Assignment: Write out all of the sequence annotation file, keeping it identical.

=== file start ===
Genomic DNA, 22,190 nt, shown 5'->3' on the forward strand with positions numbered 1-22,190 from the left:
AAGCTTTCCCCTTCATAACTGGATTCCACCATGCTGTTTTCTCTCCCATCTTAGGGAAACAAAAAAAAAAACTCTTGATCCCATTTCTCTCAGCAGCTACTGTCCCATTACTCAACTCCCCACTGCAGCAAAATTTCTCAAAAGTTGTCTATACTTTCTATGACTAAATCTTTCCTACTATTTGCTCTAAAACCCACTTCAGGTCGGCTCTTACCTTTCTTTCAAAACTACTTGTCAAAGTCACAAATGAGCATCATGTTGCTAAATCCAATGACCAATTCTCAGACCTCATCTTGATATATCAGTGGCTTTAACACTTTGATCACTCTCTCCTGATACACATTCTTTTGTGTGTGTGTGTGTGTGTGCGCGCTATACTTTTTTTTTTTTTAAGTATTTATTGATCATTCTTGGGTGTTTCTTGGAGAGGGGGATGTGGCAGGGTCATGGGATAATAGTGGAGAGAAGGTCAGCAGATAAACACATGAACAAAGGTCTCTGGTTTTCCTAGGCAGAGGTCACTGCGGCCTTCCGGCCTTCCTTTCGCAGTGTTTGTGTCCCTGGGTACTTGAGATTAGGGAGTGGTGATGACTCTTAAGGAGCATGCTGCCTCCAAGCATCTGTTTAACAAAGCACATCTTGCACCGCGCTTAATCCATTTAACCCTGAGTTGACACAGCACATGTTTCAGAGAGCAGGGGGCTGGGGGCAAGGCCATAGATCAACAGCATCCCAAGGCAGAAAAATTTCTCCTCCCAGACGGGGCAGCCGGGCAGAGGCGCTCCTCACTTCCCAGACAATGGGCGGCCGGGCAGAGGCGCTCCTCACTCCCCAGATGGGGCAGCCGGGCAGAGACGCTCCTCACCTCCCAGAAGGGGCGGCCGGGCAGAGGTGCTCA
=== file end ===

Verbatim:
Genomic DNA, 22,190 nt, shown 5'->3' on the forward strand with positions numbered 1-22,190 from the left:
AAGCTTTCCCCTTCATAACTGGATTCCACCATGCTGTTTTCTCTCCCATCTTAGGGAAACAAAAAAAAAAACTCTTGATCCCATTTCTCTCAGCAGCTACTGTCCCATTACTCAACTCCCCACTGCAGCAAAATTTCTCAAAAGTTGTCTATACTTTCTATGACTAAATCTTTCCTACTATTTGCTCTAAAACCCACTTCAGGTCGGCTCTTACCTTTCTTTCAAAACTACTTGTCAAAGTCACAAATGAGCATCATGTTGCTAAATCCAATGACCAATTCTCAGACCTCATCTTGATATATCAGTGGCTTTAACACTTTGATCACTCTCTCCTGATACACATTCTTTTGTGTGTGTGTGTGTGTGTGCGCGCTATACTTTTTTTTTTTTTAAGTATTTATTGATCATTCTTGGGTGTTTCTTGGAGAGGGGGATGTGGCAGGGTCATGGGATAATAGTGGAGAGAAGGTCAGCAGATAAACACATGAACAAAGGTCTCTGGTTTTCCTAGGCAGAGGTCACTGCGGCCTTCCGGCCTTCCTTTCGCAGTGTTTGTGTCCCTGGGTACTTGAGATTAGGGAGTGGTGATGACTCTTAAGGAGCATGCTGCCTCCAAGCATCTGTTTAACAAAGCACATCTTGCACCGCGCTTAATCCATTTAACCCTGAGTTGACACAGCACATGTTTCAGAGAGCAGGGGGCTGGGGGCAAGGCCATAGATCAACAGCATCCCAAGGCAGAAAAATTTCTCCTCCCAGACGGGGCAGCCGGGCAGAGGCGCTCCTCACTTCCCAGACAATGGGCGGCCGGGCAGAGGCGCTCCTCACTCCCCAGATGGGGCAGCCGGGCAGAGACGCTCCTCACCTCCCAGAAGGGGCGGCCGGGCAGAGGTGCTCA